Unlocking The Secrets To Fresh Breath

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Concern that your breath might smell unpleasant is something most people can relate to, especially before significant events like a date or an important meeting. When you’re feeling nervous your mouth can become dry; it turns out there’s a direct link between dry mouth and bad breath. 

February is National Fresh Breath Month, an ideal time to get ‘fresh’ insights on this smelly subject. We asked South African dental experts to unpack the dry mouth and bad breath connection and share their professional advice on how to tackle this embarrassing issue. 

What causes bad breath?

The South African Dental Association (SADA) and the Oral Hygienists’ Association of South Africa (OHASA), agree with the research – oral issues are the primary culprit when it comes to bad breath, aka halitosis. Other common causes include pungent food and drinks (like garlic), smoking tobacco, and several medical conditions, including sinus infections, respiratory disease, and gastrointestinal issues.

The dry mouth connection

There’s a powerful connection with dryness because the bacteria that cause bad breath thrive in a dry environment. This is why you may experience whiffy morning breath – it’s “normal” according to the South African Dental Association (SADA). “The body produces almost no saliva when you sleep,” explains Dirna Grobbelaar, oral hygiene advisor for Ivohealth. “Saliva is nature’s way of rinsing the mouth. When there’s less saliva, the bacteria feast on dead cells and debris, releasing foul-smelling compounds in the process.” This is exacerbated by breathing through the mouth, which makes the mouth even drier.

If drinking water doesn’t alleviate a thirsty sensation, you may have a chronic condition called ‘dry mouth,’ medically known as xerostomia. Dry mouth is a common side effect of more than 400 medications. It is also linked to hormonal changes (such as menopause) and autoimmune conditions, including diabetes and Sjogren’s syndrome. It can be relieved by using a saliva substitute, such as GUM Hydral, designed to hydrate and soothe dry, irritated mouth tissue and available over the counter at pharmacies.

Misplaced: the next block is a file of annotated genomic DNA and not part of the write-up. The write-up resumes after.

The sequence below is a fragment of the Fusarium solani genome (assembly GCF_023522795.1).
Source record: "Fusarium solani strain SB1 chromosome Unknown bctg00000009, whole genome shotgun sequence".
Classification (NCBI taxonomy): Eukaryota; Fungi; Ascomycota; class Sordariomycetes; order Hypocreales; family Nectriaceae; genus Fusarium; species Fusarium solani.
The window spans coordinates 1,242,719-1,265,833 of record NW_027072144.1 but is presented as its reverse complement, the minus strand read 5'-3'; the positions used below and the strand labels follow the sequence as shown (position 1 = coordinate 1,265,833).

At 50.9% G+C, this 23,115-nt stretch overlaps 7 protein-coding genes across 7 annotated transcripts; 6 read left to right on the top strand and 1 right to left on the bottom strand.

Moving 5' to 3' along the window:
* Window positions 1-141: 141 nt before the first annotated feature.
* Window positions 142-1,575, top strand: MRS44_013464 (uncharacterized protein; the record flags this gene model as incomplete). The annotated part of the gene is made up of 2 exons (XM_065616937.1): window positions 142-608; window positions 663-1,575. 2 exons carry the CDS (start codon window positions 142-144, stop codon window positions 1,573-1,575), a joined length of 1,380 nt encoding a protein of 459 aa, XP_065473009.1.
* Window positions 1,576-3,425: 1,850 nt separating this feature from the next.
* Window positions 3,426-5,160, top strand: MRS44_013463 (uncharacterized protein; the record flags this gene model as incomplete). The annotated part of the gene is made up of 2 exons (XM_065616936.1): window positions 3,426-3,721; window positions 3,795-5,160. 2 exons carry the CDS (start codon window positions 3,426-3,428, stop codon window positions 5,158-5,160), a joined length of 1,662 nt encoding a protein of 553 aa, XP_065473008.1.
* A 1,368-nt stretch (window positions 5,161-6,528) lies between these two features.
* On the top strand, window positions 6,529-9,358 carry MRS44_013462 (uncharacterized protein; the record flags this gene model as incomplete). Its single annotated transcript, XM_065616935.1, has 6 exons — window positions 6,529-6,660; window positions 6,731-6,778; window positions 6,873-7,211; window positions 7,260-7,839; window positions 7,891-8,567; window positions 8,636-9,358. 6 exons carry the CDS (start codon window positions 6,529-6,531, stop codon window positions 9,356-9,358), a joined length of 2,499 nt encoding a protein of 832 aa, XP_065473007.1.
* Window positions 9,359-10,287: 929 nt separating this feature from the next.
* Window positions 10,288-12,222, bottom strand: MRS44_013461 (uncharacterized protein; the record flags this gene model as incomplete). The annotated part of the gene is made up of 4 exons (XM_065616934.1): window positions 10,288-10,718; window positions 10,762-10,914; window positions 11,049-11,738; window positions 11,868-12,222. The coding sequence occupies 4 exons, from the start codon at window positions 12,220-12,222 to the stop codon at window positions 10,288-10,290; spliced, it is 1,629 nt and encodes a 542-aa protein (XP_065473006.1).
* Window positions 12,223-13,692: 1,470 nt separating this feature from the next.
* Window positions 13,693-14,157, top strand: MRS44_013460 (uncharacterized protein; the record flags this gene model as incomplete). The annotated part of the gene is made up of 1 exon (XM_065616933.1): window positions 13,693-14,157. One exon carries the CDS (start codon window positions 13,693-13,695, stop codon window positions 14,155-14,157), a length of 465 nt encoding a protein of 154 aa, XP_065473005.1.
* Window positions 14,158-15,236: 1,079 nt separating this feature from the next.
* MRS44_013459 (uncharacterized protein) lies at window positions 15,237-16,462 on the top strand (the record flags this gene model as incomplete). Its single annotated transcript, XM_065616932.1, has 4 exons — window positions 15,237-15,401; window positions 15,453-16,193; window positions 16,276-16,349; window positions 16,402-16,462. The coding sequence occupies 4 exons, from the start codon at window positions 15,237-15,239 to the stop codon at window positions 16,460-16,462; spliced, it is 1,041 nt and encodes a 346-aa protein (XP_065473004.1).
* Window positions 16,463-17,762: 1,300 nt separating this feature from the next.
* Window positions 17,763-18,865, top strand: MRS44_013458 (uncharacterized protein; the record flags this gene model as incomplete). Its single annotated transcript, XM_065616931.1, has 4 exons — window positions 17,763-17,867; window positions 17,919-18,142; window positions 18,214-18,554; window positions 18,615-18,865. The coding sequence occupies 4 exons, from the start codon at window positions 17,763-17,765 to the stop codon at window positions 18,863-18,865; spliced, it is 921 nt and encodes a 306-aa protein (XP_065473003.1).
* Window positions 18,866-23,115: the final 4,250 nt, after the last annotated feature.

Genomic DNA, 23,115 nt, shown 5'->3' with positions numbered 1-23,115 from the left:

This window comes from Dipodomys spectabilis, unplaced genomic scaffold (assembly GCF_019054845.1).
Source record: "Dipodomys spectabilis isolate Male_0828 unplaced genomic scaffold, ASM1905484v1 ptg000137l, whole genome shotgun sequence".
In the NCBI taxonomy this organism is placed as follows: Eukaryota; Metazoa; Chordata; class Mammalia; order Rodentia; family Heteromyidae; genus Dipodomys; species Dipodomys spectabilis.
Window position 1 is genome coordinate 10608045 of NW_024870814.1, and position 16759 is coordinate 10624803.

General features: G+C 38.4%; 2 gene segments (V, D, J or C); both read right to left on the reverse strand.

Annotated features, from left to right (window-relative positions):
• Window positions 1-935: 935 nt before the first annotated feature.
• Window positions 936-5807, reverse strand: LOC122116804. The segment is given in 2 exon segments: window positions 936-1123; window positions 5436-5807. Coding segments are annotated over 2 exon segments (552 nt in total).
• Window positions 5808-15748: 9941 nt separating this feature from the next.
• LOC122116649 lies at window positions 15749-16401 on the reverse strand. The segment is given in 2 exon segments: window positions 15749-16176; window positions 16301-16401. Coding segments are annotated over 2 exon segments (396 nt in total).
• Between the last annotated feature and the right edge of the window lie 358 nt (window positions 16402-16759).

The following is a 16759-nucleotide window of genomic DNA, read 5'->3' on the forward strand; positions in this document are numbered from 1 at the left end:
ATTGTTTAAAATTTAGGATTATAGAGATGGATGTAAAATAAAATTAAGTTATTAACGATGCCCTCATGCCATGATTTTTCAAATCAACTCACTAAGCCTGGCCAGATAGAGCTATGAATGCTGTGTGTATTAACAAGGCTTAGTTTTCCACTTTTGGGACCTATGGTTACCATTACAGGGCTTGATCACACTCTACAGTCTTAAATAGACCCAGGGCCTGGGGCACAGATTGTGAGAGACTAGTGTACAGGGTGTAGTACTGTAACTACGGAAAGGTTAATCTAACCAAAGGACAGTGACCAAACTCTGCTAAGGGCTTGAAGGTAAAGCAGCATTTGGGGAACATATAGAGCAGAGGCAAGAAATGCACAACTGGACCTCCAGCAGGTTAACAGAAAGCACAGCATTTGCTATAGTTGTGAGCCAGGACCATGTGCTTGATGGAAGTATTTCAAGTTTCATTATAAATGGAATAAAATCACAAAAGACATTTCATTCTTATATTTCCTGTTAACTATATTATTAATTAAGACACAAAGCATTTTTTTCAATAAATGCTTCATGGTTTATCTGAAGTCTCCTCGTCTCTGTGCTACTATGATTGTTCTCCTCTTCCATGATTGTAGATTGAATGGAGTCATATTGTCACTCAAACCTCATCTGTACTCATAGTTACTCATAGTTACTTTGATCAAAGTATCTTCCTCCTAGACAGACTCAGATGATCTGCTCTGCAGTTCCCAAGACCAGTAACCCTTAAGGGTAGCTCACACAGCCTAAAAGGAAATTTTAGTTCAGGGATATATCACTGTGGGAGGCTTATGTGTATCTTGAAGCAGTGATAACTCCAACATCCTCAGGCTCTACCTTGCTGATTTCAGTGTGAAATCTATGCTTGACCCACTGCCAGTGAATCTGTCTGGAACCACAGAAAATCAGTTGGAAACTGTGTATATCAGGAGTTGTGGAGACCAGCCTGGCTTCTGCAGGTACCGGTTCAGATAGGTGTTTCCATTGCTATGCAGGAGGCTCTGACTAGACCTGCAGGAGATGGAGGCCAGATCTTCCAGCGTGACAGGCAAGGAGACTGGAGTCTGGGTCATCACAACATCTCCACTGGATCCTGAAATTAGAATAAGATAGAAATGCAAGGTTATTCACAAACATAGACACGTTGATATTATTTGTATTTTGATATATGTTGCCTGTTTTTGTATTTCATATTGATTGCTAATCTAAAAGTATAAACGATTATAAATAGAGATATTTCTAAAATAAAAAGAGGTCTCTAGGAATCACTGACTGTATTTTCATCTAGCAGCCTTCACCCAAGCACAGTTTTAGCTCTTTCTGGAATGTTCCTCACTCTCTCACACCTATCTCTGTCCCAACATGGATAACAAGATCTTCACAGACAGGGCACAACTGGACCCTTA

Oral hygienist-approved fresh breath fixes 

When it comes to beating bad breath, whether caused by dry mouth or any other oral issue – dental experts agree that meticulous oral hygiene is critical. Contrary to popular belief, sucking mints is not a lasting solution for halitosis; an effective daily oral care routine will have far more impact. This involves brushing correctly, for at least two minutes twice a day, as well as daily interdental cleaning. 

Bacteria love to hide where your toothbrush can’t reach so use floss or another interdental tool to remove plaque and food debris from between the teeth. Grobbelaar recommends using whatever you find easiest to clean in between as you will be more likely to do it regularly. “Daily practice produces the best results.” 

Floss and interdental tools vary hugely in quality and efficacy and you want to make sure you don’t damage your gums. Grobbelaar is a fan of GUM Soft-Picks, a high-tech version of a traditional toothpick; “Soft-Picks are soft and curved so they can comfortably reach every area of the mouth. They are great to use on the go.” 

Another hiding place for bacteria is the back of the tongue. Gently scrape it daily to remove plaque and food debris. Rinsing with an alcohol-free mouthwash is a good final step. Alcohol dries out the mouth and is best avoided.

When to seek professional advice 

Understanding the connection between fresh breath and your oral hygiene routine empowers you to take charge and kiss bad breath goodbye, for good. If you find an unpleasant odour persists, it’s time to seek professional advice. Grobbelaar recommends booking an appointment with your dentist or oral hygienist if your breath smells bad for more than two weeks.

For how-to guides and practical advice on how to tackle common oral health issues like bad breath and bleeding gums visit the Ivohealth website. For personalised advice see your dental professional.